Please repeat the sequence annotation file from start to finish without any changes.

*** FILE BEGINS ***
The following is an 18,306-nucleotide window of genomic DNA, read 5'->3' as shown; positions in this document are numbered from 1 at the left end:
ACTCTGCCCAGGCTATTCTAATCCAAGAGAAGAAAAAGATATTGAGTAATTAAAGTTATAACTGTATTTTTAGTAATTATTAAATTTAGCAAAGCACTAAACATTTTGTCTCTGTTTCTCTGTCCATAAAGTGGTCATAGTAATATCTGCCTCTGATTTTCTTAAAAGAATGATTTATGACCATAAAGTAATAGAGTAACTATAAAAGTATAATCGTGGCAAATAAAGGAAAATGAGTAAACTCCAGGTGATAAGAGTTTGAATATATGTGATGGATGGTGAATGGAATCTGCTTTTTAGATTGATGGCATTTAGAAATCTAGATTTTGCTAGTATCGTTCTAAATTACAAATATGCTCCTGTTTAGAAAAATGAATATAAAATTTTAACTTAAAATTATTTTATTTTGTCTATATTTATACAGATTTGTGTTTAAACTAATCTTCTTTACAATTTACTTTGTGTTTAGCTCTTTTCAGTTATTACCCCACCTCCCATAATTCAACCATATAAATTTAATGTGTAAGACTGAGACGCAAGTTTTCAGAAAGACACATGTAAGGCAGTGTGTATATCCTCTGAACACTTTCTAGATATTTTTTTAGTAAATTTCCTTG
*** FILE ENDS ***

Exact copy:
The following is an 18,306-nucleotide window of genomic DNA, read 5'->3' as shown; positions in this document are numbered from 1 at the left end:
ACTCTGCCCAGGCTATTCTAATCCAAGAGAAGAAAAAGATATTGAGTAATTAAAGTTATAACTGTATTTTTAGTAATTATTAAATTTAGCAAAGCACTAAACATTTTGTCTCTGTTTCTCTGTCCATAAAGTGGTCATAGTAATATCTGCCTCTGATTTTCTTAAAAGAATGATTTATGACCATAAAGTAATAGAGTAACTATAAAAGTATAATCGTGGCAAATAAAGGAAAATGAGTAAACTCCAGGTGATAAGAGTTTGAATATATGTGATGGATGGTGAATGGAATCTGCTTTTTAGATTGATGGCATTTAGAAATCTAGATTTTGCTAGTATCGTTCTAAATTACAAATATGCTCCTGTTTAGAAAAATGAATATAAAATTTTAACTTAAAATTATTTTATTTTGTCTATATTTATACAGATTTGTGTTTAAACTAATCTTCTTTACAATTTACTTTGTGTTTAGCTCTTTTCAGTTATTACCCCACCTCCCATAATTCAACCATATAAATTTAATGTGTAAGACTGAGACGCAAGTTTTCAGAAAGACACATGTAAGGCAGTGTGTATATCCTCTGAACACTTTCTAGATATTTTTTTAGTAAATTTCCTTG